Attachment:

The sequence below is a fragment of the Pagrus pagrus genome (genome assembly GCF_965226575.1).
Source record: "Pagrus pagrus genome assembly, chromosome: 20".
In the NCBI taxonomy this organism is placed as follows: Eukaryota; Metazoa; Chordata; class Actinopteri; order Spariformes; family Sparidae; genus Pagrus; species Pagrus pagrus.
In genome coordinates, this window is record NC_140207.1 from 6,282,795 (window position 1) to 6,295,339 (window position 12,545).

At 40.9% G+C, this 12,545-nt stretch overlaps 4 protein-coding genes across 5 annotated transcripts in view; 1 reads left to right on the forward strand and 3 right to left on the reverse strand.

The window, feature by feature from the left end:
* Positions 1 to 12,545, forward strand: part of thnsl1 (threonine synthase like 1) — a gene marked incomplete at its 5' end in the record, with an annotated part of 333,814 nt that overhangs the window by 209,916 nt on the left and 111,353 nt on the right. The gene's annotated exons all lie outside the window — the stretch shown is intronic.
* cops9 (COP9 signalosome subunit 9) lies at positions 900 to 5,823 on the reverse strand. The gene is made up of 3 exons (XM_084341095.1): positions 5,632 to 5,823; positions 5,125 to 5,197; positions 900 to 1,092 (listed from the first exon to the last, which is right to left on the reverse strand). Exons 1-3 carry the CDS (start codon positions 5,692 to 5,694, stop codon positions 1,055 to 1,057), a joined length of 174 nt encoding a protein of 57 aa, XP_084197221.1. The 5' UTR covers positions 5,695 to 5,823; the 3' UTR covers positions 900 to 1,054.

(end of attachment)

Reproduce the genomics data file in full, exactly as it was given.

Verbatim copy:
The sequence below is a fragment of the Pagrus pagrus genome (genome assembly GCF_965226575.1).
Source record: "Pagrus pagrus genome assembly, chromosome: 20".
In the NCBI taxonomy this organism is placed as follows: Eukaryota; Metazoa; Chordata; class Actinopteri; order Spariformes; family Sparidae; genus Pagrus; species Pagrus pagrus.
In genome coordinates, this window is record NC_140207.1 from 6,282,795 (window position 1) to 6,295,339 (window position 12,545).

At 40.9% G+C, this 12,545-nt stretch overlaps 4 protein-coding genes across 5 annotated transcripts in view; 1 reads left to right on the forward strand and 3 right to left on the reverse strand.

The window, feature by feature from the left end:
* Positions 1 to 12,545, forward strand: part of thnsl1 (threonine synthase like 1) — a gene marked incomplete at its 5' end in the record, with an annotated part of 333,814 nt that overhangs the window by 209,916 nt on the left and 111,353 nt on the right. The gene's annotated exons all lie outside the window — the stretch shown is intronic.
* cops9 (COP9 signalosome subunit 9) lies at positions 900 to 5,823 on the reverse strand. The gene is made up of 3 exons (XM_084341095.1): positions 5,632 to 5,823; positions 5,125 to 5,197; positions 900 to 1,092 (listed from the first exon to the last, which is right to left on the reverse strand). Exons 1-3 carry the CDS (start codon positions 5,692 to 5,694, stop codon positions 1,055 to 1,057), a joined length of 174 nt encoding a protein of 57 aa, XP_084197221.1. The 5' UTR covers positions 5,695 to 5,823; the 3' UTR covers positions 900 to 1,054.